Alex Brandon / AP
Director of National Intelligence Dan Coats and NSA Director Admiral Mike Rogers refused to answer questions from a Senate panel Wednesday on whether President Trump had ever asked them to downplay possible collusion between the Trump campaign and Russian officials during the November election.
- Rogers would not comment on the specifics of the conversations he had with the president, and said he'd "never been directed to do anything I believe illegal, immoral, unethical or inappropriate."
- Coats also declined to comment, noting that it would be "inappropriate" to share such information in a public session.
Did any of you write memos, take notes, or otherwise record their or anyone else's interactions with the president related to the Russia investigation, as former FBI Director James Comey had:
- Deputy Attorney General Rod Rosenstein said "rarely"; Coats said "no"; Rogers and acting FBI director Andrew McCabe had no comment.
Has Comey shared any conversations with you about Trump pressuring him to downplay the Russia investigation?
- McCabe said he will let Comey answer that question tomorrow, and Coats repeated his statement that it is inappropriate to discuss conversations had with the president.
Why are the intelligence directors refusing to answer the committee's questions today? Did the president invoke executive privilege over this hearing today?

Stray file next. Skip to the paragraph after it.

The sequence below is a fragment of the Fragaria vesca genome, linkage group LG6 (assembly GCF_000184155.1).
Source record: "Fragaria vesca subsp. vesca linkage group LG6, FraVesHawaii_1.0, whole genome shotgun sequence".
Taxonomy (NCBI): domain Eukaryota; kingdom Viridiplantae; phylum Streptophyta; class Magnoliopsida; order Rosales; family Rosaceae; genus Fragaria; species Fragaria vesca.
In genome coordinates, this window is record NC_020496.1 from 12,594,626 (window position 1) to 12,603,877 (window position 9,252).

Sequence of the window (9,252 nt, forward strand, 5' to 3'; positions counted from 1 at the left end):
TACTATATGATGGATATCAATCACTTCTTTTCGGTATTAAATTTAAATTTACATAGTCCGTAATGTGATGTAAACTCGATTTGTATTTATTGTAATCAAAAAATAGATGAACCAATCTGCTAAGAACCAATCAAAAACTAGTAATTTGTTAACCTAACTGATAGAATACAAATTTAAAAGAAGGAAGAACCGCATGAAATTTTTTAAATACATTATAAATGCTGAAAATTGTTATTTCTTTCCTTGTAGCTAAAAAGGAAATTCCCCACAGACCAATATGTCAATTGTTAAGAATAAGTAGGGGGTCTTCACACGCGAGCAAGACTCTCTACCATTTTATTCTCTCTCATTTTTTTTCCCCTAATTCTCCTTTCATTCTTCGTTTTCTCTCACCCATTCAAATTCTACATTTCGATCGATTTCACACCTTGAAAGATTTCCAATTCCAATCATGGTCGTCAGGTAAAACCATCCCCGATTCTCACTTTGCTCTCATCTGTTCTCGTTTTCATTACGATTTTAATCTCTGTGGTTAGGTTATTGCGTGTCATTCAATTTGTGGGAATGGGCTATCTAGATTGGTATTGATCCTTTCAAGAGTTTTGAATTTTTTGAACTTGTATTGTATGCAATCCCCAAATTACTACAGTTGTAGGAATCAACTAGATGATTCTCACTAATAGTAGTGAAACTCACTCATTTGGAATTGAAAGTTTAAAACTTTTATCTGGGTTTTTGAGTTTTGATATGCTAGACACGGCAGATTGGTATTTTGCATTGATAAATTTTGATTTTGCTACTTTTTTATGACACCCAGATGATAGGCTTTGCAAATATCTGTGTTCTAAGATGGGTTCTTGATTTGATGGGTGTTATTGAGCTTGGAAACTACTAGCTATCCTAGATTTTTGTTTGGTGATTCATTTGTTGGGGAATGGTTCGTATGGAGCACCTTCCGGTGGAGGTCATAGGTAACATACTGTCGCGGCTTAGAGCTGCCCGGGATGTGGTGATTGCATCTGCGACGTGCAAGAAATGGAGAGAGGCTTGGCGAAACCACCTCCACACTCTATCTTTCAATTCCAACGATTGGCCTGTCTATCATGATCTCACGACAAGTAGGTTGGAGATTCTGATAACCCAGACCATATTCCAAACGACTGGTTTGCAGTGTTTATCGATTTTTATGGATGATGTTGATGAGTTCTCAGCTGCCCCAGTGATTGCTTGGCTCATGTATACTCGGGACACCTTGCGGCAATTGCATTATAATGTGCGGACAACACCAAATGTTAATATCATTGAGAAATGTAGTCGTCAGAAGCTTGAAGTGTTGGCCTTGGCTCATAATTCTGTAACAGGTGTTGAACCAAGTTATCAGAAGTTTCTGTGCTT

- Coats and Rogers continued to stonewall the committee, and stated they felt it was inappropriate to answer.
- Coats conceded that "I am not sure I have a legal basis" to avoid questions on whether Trump asked him to back off on Russia investigation, but he will be more forthcoming in a classified venue.
- Rosenstein notes their default position is to not comment on an ongoing investigation.
Can you confirm or deny the content of last night's Washington Post report?
- "I've been here long enough to know that not everything published in the Post is accurate," said Coats. He added that he told the Post that he would not share information from conversations he had with the president, as most of them were private and classified.
- "Just because it's published in the Washington Post doesn't mean it's unclassified," said Coats.
McCain: It is "more than disturbing" if the reports are true that Trump wanted Coats to urge Comey to back off the FBI probe, as it would be a clear obstruction of the investigation.
- Rosenstein said "anyone who seeks to obstruct a federal investigation will be investigated" and added that the president is not above the law and that he will be investigated.
Richard Burr closes it out with a final, angry message for the intelligence directors who all failed to openly answer the Senate panel's questions:
- "At no time should you be in a position where you come to Congress without an answer."